A Step Toward Understanding Miscarriage

A miscarriage is defined as the spontaneous loss of a fetus before the 20th week of pregnancy (1). The technical term for miscarriage is spontaneous abortion, which is a natural sequence of events not to be confused with medical abortions.  The miscarriage can be complete (all products of conception are expelled from the body), incomplete (products of conception are only partially expelled), or missed (none of the products of conception are expelled). In the case of incomplete and missed miscarriages, surgical intervention may be necessary to remove the products of conception to prevent infection from developing. An estimated that 15-20% of all pregnancies result in miscarriages, however, this number could be as high as 30% considering miscarriages that occur before a woman knows she is pregnant. The majority of miscarriages occur in the first seven weeks of pregnancy. The most common cause is chromosomal abnormality resulting in poor embryonic development. This is generally unrelated to any medical condition or any fault of the pregnant woman. Risk of miscarriage increases as women age and may increase for women who have previously miscarried, although this is not always the case (1).

It is interesting to me that although miscarriage is quite common, it still remains rather taboo. A woman is not likely to share this medical condition with others as she would any other medical diagnosis. Although overwhelming medical evidence indicates that most miscarriages cannot be predicted or prevented, a woman who miscarries may experience a great sense of guilt and feelings of inadequacy. Women may experience a strong sense of connection, even during very early pregnancy, in anticipation of a new life.  It may be hard for others, men and women alike, to understand how losing something that is no more than a cluster of cells or that looks like a jelly bean on a monitor can be so devastating.

According to a recent article published in PLoS ONE (2), 1–2% of women trying to conceive are diagnosed with Recurrent Miscarriage (RM) when they experience three or more consecutive miscarriages. While this can arise from genetic issues or uterine issues, no cause is identified for over 50% of these women. Experts in the field have struggled to understand if viable pregnancies are continually rejected, or if non-viable embryos are implanting, resulting in positive pregnancy tests, when these embryos would normally go undetected in women without RM. The article by Weimar et al., investigates the latter and hypothesizes that that the endometrial cells of women with RM allow both viable and non-viable embryos to implant.

[Refresher: Once a sperm fertilizes an ovum (generally in the fallopian tubes), the zygote travels to the uterus as it begins dividing into a mass of multiple cells. Once it reaches the uterus (in about 6–12 days), it implants into the endometrium, which is the tissue lining the uterine wall. Following implantation, human chorionic gonadotropin (hCG) begins to rise, which is the hormone detected by home pregnancy tests.] (3)

The study used endometrial biopsies from six women with RM and six women who have conceived without issue. These cells were cultured and monolayers were plated in close proximity to surplus cryopreserved embryos. Embryos were defined as high or low quality based on morphology and whether they had developed as expected. Endometrial cells from women with RM migrated towards both types of embryos, while endometrial cells from women who had not had issues conceiving only migrated toward the high-quality embryos. (Scroll to the bottom of the article to download a movie showing migration of endometrial cells (2)!)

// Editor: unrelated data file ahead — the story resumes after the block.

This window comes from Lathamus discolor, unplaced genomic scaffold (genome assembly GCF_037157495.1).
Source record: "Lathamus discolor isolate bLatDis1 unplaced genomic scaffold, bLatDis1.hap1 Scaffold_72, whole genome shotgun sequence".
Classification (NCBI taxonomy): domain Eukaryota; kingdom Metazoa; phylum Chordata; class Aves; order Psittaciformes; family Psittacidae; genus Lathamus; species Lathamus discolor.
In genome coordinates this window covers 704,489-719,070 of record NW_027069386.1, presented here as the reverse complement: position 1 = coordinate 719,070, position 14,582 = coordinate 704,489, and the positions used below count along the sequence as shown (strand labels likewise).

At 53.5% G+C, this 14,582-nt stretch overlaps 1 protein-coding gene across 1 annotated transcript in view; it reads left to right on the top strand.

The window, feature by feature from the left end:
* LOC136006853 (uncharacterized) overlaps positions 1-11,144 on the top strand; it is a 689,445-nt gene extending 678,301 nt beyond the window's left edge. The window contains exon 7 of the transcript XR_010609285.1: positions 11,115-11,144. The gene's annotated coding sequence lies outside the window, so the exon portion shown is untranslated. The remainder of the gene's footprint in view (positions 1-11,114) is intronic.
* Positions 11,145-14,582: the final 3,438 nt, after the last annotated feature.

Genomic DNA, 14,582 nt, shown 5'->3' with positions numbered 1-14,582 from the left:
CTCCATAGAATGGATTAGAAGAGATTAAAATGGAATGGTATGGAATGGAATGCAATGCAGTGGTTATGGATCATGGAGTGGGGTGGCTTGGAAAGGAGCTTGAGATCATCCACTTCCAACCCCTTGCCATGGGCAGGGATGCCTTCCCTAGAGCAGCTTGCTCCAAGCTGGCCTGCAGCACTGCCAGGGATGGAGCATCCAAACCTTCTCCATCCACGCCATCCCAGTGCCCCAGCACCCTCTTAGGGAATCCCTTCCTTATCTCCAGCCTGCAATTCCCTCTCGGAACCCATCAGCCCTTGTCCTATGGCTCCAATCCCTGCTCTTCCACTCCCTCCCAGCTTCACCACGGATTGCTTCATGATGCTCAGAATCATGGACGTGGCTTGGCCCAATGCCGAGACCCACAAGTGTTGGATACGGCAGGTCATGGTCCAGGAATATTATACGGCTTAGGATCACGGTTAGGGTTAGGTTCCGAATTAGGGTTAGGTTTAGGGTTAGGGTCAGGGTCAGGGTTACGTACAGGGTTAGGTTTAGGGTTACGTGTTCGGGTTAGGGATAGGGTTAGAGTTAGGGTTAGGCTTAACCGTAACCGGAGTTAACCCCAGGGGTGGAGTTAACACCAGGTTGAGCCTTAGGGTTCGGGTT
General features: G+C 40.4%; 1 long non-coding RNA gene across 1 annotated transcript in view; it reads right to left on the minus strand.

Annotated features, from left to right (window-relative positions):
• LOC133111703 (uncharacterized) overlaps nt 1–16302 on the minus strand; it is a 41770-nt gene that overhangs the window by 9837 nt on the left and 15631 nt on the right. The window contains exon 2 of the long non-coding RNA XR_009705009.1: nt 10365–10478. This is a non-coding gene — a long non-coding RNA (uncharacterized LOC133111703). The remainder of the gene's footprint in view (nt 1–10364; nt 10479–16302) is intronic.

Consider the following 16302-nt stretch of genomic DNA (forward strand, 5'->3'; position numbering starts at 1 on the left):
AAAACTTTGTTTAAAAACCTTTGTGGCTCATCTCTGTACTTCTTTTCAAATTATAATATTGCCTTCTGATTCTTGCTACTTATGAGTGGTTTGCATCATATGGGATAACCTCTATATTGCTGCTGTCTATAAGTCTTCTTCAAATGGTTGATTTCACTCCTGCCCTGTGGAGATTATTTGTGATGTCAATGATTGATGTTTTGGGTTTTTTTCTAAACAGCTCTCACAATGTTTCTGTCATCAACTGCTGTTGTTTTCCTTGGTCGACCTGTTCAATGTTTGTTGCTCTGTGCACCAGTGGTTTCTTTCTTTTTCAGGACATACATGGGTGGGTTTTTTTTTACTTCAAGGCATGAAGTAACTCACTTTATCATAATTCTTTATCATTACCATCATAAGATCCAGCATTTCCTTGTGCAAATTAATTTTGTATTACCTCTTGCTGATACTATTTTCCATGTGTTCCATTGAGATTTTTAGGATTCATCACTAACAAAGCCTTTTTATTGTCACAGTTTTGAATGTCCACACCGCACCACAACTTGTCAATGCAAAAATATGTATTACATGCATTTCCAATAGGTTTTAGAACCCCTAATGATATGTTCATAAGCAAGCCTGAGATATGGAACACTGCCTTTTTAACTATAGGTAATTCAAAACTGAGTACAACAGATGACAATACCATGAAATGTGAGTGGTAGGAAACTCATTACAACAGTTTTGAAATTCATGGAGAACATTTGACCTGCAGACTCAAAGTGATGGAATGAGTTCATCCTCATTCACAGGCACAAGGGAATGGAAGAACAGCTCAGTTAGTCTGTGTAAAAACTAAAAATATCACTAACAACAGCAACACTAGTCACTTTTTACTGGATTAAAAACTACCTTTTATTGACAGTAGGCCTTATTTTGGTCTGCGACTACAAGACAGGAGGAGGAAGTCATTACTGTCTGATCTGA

BBC News Health (4) provided a synopsis of this study and quoted Professor Nick Macklon saying, “Many affected women feel guilty that they are simply rejecting their pregnancy. But we have discovered that it may not be because they cannot carry, [but] it is because they may simply be super-fertile…” While the theory investigated in this study may not explain all causes of RM, and will certainly not assuage the emotional turmoil, it may offer some comfort to women by dispelling feelings of inadequacy. In any case, it is one step closer to determining a cause for a common and emotionally devastating medical condition.

Resources:

  1. Miscarriage – PubMed Health. 2010. Retrieved 21, 2012, from http://www.ncbi.nlm.nih.gov/pubmedhealth/PMH0002458/
  2. Weimar CHE, Kavelaars A, Brosens JJ, Gellersen B, de Vreeden-Elbertse JMT, et al. (2012) Endometrial Stromal Cells of Women with Recurrent Miscarriage Fail to Discriminate between High- and Low-Quality Human Embryos. PLoS ONE 7(7): e41424. doi:10.1371/journal.pone.0041424
  3. Implantation (human embryo). (2012, September 1). In Wikipedia, The Free Encyclopedia. Retrieved 06:32, September 21, 2012, from http://en.wikipedia.org/w/index.php?title=Implantation_(human_embryo)&oldid=510231136
  4. Gallagher, J. (2012, August 23). Super-fertility offers clue to recurrent miscarriage. BBC News – Health. Retrieved from http://www.bbc.co.uk/news/health-19361432
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Karen Reece

Senior Research Scientist at Promega Corporation
Karen is a Senior Research Scientist in Nucleic Acid Technologies at Promega. She has a BS in Biochemistry and MS and PhD in Physiology, all from University of Wisconsin-Madison. Karen was born and raised in Madison, WI and every time she would think of moving away something would come up, so she just decided to stay. When she’s not doing research and/or development, Karen enjoys the local music scene (particularly Hip-Hop), playing the cello and singing, and fighting for social justice.

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